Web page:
Hopefully, at some point, a direct male descendant of Obediah F. Woodall from Iowa takes the Y-DNA test, then we may know whether he was a son of Obediah (1770).


Notes and Sources

[1] For the sake of this discussion I will be using 1770 as Obediah’s birth date. There are some people who use 1765 as his birth year. From various records, it looks as if Obediah’s brother, Isaac, was born about 1765.

Roger G. Ward, Land Tax Summaries & Implied Deeds, Vol. 2 (Athens, Georgia: Iberian Publishing Company, 1994).
Roger G. Ward, Land Tax Summaries & Implied Deeds, Vol. 3 (Athens, Georgia: Iberian Publishing Company, 1994).

U.S. federal census. Year: 1810; location: Buckingham County, Virginia; p. 826.
U.S. federal census. Year: 1820; location: New Canton, Buckingham County, Virginia; p. 118.
U.S. federal census. Year: 1840; location: Southern District, Buckingham County, Virginia; p. 372.
U.S. federal census mortality schedule. Year: 1850; location: District 2, Buckingham County, Virginia; p. 126.

U.S. federal census. Year: 1820; location: New Canton, Buckingham County, Virginia; p. 139, for Isaac Woodall.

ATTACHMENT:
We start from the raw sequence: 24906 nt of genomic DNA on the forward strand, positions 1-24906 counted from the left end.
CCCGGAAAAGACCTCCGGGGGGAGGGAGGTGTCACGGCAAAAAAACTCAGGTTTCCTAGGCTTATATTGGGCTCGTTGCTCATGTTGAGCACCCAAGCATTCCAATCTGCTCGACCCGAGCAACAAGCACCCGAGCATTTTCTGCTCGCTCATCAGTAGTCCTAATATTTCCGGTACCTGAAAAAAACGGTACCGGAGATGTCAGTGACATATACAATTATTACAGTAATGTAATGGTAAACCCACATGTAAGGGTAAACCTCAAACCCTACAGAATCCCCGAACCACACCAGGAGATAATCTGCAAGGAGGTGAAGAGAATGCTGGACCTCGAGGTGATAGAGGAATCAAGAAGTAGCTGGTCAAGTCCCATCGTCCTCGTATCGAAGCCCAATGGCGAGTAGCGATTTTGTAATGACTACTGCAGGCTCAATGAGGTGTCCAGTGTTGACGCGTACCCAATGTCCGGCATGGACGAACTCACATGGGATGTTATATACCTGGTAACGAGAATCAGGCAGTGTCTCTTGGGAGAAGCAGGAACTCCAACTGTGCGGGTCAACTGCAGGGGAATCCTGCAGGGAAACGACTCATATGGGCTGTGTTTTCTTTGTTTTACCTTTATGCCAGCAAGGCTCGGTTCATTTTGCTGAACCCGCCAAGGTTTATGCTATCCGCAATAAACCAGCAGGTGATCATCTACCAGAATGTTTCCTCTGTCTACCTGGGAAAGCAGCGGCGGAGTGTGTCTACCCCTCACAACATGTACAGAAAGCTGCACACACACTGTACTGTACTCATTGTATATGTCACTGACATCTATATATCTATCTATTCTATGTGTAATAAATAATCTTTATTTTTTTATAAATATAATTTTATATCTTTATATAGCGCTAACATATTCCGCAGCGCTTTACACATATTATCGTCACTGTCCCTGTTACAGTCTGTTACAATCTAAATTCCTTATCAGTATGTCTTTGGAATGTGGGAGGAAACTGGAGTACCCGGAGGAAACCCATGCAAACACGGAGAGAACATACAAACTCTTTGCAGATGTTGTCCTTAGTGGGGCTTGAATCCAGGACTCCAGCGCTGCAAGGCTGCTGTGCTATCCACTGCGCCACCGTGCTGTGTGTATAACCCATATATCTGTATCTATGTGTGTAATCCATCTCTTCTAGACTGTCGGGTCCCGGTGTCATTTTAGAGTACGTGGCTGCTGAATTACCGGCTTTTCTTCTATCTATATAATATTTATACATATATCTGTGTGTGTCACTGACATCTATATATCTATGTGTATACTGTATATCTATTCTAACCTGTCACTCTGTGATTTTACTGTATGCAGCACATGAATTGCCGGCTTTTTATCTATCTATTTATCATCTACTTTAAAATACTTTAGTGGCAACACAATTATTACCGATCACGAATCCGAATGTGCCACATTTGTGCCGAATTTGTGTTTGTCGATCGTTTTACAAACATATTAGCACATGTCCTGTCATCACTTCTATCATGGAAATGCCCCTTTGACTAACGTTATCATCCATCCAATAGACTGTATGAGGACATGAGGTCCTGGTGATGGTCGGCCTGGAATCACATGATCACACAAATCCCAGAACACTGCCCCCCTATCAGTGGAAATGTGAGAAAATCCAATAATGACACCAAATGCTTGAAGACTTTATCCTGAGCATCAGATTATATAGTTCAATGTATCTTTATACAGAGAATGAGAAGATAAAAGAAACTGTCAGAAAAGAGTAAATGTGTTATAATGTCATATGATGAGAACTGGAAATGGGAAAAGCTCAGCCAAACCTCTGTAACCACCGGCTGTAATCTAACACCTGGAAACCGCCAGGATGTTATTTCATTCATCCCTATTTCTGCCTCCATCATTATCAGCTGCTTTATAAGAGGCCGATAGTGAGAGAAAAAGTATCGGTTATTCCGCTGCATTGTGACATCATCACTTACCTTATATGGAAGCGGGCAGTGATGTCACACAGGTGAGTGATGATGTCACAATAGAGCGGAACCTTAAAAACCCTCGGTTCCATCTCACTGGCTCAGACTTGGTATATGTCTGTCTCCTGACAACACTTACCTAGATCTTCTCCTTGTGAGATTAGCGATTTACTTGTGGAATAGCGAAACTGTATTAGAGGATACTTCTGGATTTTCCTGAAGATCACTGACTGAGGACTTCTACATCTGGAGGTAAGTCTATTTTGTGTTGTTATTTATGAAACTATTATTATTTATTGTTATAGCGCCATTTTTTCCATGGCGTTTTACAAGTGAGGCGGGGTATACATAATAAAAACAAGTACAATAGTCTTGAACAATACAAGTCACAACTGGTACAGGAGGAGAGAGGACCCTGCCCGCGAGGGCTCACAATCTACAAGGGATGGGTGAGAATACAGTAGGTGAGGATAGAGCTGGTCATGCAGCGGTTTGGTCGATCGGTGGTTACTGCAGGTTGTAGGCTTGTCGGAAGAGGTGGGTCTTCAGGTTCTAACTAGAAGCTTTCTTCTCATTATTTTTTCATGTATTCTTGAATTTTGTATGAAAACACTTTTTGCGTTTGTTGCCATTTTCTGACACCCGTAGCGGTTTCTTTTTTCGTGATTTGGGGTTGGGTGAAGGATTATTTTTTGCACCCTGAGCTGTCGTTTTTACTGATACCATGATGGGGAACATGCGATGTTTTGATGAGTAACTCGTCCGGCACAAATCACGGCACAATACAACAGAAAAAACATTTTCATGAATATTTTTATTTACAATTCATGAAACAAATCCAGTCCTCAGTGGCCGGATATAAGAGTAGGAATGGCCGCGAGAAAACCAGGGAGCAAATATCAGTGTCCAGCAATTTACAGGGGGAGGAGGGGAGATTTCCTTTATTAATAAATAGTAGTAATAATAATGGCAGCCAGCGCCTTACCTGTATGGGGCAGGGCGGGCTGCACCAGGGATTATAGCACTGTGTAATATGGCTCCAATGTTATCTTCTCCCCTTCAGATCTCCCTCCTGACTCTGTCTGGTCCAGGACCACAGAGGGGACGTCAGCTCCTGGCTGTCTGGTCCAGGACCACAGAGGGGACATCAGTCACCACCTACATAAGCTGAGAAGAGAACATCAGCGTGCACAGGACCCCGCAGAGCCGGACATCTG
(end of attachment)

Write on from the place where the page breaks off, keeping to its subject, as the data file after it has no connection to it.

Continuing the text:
U.S. federal census. Year: 1830; location: Buckingham County, Virginia; p. 294.
U.S. federal census. Year: 1840; location: Southern District, Buckingham County, Virginia; p. 372.
U.S. federal census. Year: 1850; location: Buckingham County, Virginia; p. 396A.

U.S. federal census. Year: 1850; location: District 7, Dubuque County, Iowa; p. 13B for Obediah F. Woodall.

Obediah Woodall – (ca. 1770 – 1849) – Part 3

When last we visited Obediah, his father, David, had died leaving Obediah about 140 acres on Duckers Creek in about 1830.

In 1840, Obediah was listed in the census in the Southern District of Buckingham County.

U.S. federal census. Year: 1840; location: Southern District, Buckingham County, Virginia; p. 372.

1 male 60 to 69 years old (Obediah 70)
1 female 40 to 49 years old (Mildred 50)
1 male slave 10 to 23 years old
3 persons total

Obediah, now listed as Senior, was noted in 1841 as still owning 120 acres on Duckers Creek. He sold land in 1844 to George Duncan, M.B., and Archibald Gill. Then in 1847, he bought 119 and 1/2 acres on Stage Road from Francis Thornton.